Particularly preferred, saturated rings forming the cyclic configuration A of Formula I contain six atoms including the N1 atom, but the number of atoms forming the cyclic configuration can range from 3 to 9. When two heteroatoms are present with the cyclic configuration A of Formula I, then a three member ring is unusual; but, for the cyclic configuration B of Formula III shown below, where there may only be N1 as the sole heteroatom, then three membered rings are very likely.
Particularly preferred activator embodiments are illustrated by Formula II (where "Y" is at least one counterion and "n" is 0 to 23. ##STR8##
Since compounds of the invention are typically quaternized, they will include at least one counterion (designated as "Y"), which can be substantially any organic or inorganic anion, such as, but not limited to, chloride, bromide, nitrate, alkyl sulfate, and the like. Dimeric activators (e.g. Formula IB) will include at least two counterions, or a doubly charged anion, such as sulfate, carbonate, and the like.
Compounds having the Formula I structure have a saturated ring formed by a plurality of atoms, broadly ranging from 3 to 9, although preferably containing 6 atoms including the N1 atom. Preparation of these compounds will most conveniently start with a compound already having the formed ring. For example, a number of preparations of inventive nitriles hereinafter described will begin with morpholine (see, e.g., the Formula II structure). An example of three membered rings is aziridine, e.g., N-methylacetonitrile aziridinium; as an example of four membered rings there is azetidine, e.g., N-ethylacetonitrile azetidinium; as an example of five membered rings there is pyrrolidine, e.g., N-butylacetonitrile pyrrolidinium; as an example of six membered rings, in addition to morpholine, there is piperidine, e.g., N-methylacetonitrile piperidinium; as an example of seven membered rings there is homopiperidine, e.g., N-ethylacetonitrile homopiperidinium; as an example of eight membered rings there is tropane, e.g., N-methylacetonitrile-8azabicyclo 3.2.1! octane; and, as an example of nine membered rings there is octahydroindole, e.g., N-methylacetonitrile octahydroindolinium.
The peroxide or active oxygen source for compositions of the invention may be selected from the alkaline earth metal salts of percarbonate, perborate, persilicate and hydrogen peroxide adducts and hydrogen peroxide. Most preferred are sodium percarbonate, sodium perborate mono- and tetrahydrate, and hydrogen peroxide. Other peroxygen sources may be possible, such as monopersulfates and monoperphosphates. For example, a commercially available source of active oxygen is available from DuPont under the trademark OXONE for a monopersulfate oxidizing compound.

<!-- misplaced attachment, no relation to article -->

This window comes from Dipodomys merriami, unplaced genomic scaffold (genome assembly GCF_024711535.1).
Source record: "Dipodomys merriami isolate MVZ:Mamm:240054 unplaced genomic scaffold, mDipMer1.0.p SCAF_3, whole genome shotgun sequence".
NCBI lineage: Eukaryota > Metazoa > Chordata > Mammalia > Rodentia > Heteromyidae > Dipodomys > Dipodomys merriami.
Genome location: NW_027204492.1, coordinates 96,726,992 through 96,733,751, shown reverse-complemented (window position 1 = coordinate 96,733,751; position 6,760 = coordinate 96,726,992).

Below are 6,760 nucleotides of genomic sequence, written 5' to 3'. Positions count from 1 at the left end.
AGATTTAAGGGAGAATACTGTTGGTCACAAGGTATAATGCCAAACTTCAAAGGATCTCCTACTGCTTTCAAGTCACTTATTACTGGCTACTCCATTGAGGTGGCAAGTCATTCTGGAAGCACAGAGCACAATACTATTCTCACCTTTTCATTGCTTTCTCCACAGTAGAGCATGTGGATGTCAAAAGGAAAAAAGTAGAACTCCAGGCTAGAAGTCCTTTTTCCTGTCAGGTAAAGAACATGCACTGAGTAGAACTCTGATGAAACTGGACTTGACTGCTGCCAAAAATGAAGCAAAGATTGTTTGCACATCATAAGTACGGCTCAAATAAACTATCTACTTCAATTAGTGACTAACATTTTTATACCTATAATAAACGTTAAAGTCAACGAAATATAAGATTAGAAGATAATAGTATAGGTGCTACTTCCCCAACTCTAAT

The range of peroxide to activator is preferably determined as a molar ratio of peroxide to activator. Thus, the range of peroxide to each activator is a molar ratio of from about 0.1:1 to 100:1, more preferably about 1:1 to 10:1 and most preferably about 2:1 to 8:1. This peracid activator/peroxide composition should provide about 0.5 to 100 ppm A.O., more preferably about 1 to 50 ppm peracid A.O. (active oxygen), and most preferably about 1 to 20 ppm peracid A.O., in a dense gas matrix.
In addition to the necessary nitrile activator and source of active oxygen, optional additional additives and adjuvants may be included in compositions of the invention. For example, pH adjusting agents can be included such as sources of alkalinity, which will be further discussed hereinafter. Other adjuvants may include surfactants.
Surfactants with which the activators and active oxygen compositions may be combined or admixed include linear ethoxylated alcohols, such as those sold by Shell Chemical company under the brand name Neodol. Other suitable nonionic surfactants can include other linear ethoxylated alcohols with an average length of 6 to 16 carbon atoms and averaging about 2 to 20 moles of ethylene oxide per mole of alcohol; linear and branched, primary and secondary ethoxylated, propoxylated alcohols with an average length of about 6 to 16 carbon atoms and averaging 1-10 moles of ethylene oxide and about 1 to 10 moles of propylene oxide per mole of alcohol; linear and branched alkylphenoxy (polyethoxy) alcohols, otherwise known as ethoxylated alkylphenols, with an average chain length of 8 to 16 carbon atoms and averaging 1.5 to 30 moles of ethylene oxide per mole of alcohol; and mixtures thereof.
Further suitable nonionic surfactants may include polyoxyethylene carboxylic acid esters, fatty acid glycerol esters, fatty acid and ethoxylated fatty acid alkanolamides, certain block copolymers of propylene oxide and ethylene oxide, and block polymers or propylene oxide and ethylene oxide with propoxylated ethylene diamine. Also included are such semi-polar nonionic surfactants like amine oxides, phosphine oxides, sulfoxides and their ethoxylated derivatives.
The nitrile activator and source of active oxygen are reactive with each other when in an appropriate form and preferably are delivered with or without optional additives and adjuvants in a dense gas vehicle.
The term "dense gas" applies to gases which are subjected to greater than usual (atmospheric) pressure or lower than usual temperature (room temperature, 21.1° C.) to enhance density.
A preferred gas for densification is carbon dioxide. Carbon dioxide (CO2) is a colorless gas which can be recovered from coal gassification, synthetic ammonia and hydrogen generation, fermentation and other industrial processes.